There is no doubt that the situation in the country today indicates that there is much more work to do in the process of reforming the political economy and improving the quality of life of our people and communities. It is only by moving quickly in an orderly fashion to harness the fruits of developmental reforms that democracy can begin to have meaning for the nation, and to earn for the country the respect and reciprocity in our international relations.

The return of democracy in our land has indeed thrown the problems of development into bolder relief. Basically, the issues that we now have to grapple with concern:

  • Leadership and management of the economy;
  • The cost of democracy and governance to our people;
  • The responsibility of a democratic or elected leadership to deliver security of life and  property;
  • Advancing the spectrum of freedom and social justice to all our people and communities;
  • Improving infrastructure and secure the environment for law and order, employment and productive business;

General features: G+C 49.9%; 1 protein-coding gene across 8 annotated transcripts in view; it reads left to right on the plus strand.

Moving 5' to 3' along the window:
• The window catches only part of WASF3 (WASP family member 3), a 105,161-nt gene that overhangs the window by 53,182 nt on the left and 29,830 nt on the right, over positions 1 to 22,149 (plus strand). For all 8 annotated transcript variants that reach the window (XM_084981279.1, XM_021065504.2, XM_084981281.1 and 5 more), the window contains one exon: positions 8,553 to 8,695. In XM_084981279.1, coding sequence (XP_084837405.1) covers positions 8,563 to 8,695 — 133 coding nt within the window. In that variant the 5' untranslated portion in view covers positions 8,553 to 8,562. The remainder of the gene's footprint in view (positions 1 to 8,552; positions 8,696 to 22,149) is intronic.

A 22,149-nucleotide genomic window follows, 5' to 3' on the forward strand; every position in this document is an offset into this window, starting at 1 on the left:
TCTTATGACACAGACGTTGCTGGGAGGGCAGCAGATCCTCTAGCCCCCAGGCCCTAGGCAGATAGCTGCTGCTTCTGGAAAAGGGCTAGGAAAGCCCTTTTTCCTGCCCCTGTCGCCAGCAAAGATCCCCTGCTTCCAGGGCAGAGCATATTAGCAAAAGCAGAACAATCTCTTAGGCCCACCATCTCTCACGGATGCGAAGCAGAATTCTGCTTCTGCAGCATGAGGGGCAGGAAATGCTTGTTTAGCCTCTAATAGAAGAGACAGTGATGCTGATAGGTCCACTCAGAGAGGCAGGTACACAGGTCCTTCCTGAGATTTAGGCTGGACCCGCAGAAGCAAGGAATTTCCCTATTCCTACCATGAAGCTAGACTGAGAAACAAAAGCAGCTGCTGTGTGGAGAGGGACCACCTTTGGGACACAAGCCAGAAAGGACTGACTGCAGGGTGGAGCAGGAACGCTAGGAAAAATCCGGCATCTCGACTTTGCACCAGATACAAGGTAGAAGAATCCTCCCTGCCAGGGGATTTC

• Generating trust and trustworthiness from within and from outside the country.

These are the very serious and weighty issues confronting the nation today. Each one of us, and indeed, all those who aspire to national leadership must bring their own visions, views and styles to the business of reforming Nigeria, and the search for solutions. It is the synergy between a leadership vision and the collaborative involvement of relevant forces in the polity that can produce the rapid improvement, which our people badly need.

There is something of worthwhile value to be said in favour of leadership, which served the nation under arms and have also experienced social realities as civilians. This complementarity embodies the social reality and character of the modern Nigerian state. Perhaps, experience in other parts of Africa and elsewhere in the world is beginning to indicate that only leadership, which fully understands the reciprocal complexity of the relationship between the supremacy of civilian authority and the concomitant support base for the modern state-system provided by the military are best suited to uplift and sustain our democracy. We have no doubt in our mind, based on the experience and reflection, that as we progress along the democratic highway, Nigeria has become a monumental work in progress.